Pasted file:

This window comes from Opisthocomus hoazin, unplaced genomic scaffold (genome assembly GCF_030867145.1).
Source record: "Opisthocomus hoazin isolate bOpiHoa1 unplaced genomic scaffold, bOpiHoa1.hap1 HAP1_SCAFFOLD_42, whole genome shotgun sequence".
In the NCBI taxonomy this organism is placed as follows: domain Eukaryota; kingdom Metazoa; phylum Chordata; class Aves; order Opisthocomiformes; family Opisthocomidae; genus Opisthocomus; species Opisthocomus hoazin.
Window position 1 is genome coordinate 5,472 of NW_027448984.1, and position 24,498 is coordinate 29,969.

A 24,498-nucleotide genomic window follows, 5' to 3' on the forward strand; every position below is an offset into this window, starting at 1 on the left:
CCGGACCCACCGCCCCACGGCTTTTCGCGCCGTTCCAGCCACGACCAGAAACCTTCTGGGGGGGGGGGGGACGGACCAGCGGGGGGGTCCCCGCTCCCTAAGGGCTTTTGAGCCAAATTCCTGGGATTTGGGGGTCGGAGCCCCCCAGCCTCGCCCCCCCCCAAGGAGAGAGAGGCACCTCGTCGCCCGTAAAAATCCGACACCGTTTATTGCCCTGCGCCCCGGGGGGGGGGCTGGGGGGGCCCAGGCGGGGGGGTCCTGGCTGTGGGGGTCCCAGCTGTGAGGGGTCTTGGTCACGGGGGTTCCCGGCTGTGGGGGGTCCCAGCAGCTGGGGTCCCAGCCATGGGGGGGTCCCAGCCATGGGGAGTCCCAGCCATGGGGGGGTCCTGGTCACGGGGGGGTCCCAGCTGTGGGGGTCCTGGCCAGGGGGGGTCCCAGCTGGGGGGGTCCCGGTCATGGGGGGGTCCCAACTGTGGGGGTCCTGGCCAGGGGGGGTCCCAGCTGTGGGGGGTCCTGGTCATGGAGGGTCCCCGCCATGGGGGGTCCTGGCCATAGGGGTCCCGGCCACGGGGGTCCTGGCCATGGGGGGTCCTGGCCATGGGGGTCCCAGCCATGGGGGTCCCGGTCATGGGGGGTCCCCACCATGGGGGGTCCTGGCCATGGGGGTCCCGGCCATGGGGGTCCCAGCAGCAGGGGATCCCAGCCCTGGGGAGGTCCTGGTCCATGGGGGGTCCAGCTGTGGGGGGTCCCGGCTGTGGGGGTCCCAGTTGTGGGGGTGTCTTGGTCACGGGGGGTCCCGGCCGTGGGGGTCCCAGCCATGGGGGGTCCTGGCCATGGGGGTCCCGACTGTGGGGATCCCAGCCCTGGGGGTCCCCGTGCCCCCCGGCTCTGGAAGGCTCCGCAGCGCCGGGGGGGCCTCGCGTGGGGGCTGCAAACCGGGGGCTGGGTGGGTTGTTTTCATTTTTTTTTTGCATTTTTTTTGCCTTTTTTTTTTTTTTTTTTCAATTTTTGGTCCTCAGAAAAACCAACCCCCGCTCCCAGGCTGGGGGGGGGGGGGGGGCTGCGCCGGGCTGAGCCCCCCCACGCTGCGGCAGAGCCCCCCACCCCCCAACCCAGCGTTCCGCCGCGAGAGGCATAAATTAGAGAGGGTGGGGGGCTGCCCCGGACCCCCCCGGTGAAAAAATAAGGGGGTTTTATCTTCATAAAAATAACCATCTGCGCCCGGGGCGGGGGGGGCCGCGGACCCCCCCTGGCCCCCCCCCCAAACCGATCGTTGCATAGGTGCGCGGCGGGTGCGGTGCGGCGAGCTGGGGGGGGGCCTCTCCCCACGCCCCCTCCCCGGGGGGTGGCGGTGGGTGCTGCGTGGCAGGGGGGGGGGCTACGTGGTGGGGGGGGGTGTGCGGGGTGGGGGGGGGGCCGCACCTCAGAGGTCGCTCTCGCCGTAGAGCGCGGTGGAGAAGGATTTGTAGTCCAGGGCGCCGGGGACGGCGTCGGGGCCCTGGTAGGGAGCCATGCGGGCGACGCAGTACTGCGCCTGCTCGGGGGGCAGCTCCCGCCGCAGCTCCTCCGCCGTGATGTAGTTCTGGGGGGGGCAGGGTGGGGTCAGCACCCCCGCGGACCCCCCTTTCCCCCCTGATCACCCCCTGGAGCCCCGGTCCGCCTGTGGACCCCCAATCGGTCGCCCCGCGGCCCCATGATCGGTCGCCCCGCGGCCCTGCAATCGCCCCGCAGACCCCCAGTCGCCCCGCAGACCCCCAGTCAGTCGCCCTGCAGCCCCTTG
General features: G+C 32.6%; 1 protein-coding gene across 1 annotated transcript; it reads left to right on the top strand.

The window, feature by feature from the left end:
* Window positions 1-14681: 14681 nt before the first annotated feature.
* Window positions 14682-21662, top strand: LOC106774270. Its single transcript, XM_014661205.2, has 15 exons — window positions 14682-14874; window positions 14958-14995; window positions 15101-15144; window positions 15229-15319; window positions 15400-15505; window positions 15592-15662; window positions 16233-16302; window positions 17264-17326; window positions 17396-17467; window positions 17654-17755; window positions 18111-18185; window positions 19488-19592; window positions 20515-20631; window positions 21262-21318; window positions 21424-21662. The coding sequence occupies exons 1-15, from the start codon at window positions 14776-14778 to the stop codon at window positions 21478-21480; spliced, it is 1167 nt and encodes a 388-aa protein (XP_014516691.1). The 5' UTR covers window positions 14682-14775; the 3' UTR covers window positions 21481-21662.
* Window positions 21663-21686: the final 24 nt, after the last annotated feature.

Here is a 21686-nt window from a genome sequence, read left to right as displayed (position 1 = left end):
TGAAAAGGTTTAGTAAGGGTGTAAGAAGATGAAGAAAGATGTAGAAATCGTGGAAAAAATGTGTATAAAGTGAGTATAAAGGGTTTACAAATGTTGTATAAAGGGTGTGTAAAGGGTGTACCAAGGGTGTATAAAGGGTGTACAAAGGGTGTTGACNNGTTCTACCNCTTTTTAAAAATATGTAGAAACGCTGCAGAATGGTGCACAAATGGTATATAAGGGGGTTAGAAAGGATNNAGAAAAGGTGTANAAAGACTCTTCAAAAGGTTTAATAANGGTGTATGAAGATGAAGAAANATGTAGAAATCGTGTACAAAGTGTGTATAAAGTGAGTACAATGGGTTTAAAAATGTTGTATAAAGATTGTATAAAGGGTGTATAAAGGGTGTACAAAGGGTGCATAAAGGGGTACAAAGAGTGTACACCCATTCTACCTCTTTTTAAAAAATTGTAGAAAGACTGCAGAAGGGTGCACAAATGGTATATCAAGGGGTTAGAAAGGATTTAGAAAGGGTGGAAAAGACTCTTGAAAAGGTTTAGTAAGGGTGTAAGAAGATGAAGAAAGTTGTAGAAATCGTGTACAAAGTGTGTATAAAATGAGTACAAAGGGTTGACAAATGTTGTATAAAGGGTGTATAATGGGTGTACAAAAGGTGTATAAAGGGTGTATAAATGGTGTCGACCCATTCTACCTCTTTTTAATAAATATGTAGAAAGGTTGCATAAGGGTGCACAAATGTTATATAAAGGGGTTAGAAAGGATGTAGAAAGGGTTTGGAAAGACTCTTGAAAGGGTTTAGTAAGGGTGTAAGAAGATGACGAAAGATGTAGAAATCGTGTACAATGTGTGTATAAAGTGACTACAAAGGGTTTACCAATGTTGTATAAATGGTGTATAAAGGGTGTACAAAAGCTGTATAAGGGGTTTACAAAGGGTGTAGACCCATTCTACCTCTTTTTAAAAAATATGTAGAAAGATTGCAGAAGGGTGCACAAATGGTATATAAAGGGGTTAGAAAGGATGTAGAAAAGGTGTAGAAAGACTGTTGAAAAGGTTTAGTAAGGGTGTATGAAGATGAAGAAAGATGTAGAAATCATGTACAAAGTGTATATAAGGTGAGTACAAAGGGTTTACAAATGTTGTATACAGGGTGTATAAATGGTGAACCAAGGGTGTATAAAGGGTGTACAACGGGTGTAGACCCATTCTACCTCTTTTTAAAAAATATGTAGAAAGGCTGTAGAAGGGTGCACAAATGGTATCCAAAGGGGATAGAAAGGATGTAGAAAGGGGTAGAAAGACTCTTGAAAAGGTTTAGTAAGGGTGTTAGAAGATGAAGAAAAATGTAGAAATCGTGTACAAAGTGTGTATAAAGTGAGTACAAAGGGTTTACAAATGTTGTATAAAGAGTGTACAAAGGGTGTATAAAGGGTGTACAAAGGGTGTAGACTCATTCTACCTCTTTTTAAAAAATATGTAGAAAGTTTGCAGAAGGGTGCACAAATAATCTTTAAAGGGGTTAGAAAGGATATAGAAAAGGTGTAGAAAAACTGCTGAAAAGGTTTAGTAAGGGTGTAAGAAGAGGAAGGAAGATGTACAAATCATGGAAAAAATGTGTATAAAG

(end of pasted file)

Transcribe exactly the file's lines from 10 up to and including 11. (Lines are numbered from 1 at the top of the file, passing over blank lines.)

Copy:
* Window positions 14682-21662, top strand: LOC106774270. Its single transcript, XM_014661205.2, has 15 exons — window positions 14682-14874; window positions 14958-14995; window positions 15101-15144; window positions 15229-15319; window positions 15400-15505; window positions 15592-15662; window positions 16233-16302; window positions 17264-17326; window positions 17396-17467; window positions 17654-17755; window positions 18111-18185; window positions 19488-19592; window positions 20515-20631; window positions 21262-21318; window positions 21424-21662. The coding sequence occupies exons 1-15, from the start codon at window positions 14776-14778 to the stop codon at window positions 21478-21480; spliced, it is 1167 nt and encodes a 388-aa protein (XP_014516691.1). The 5' UTR covers window positions 14682-14775; the 3' UTR covers window positions 21481-21662.
* Window positions 21663-21686: the final 24 nt, after the last annotated feature.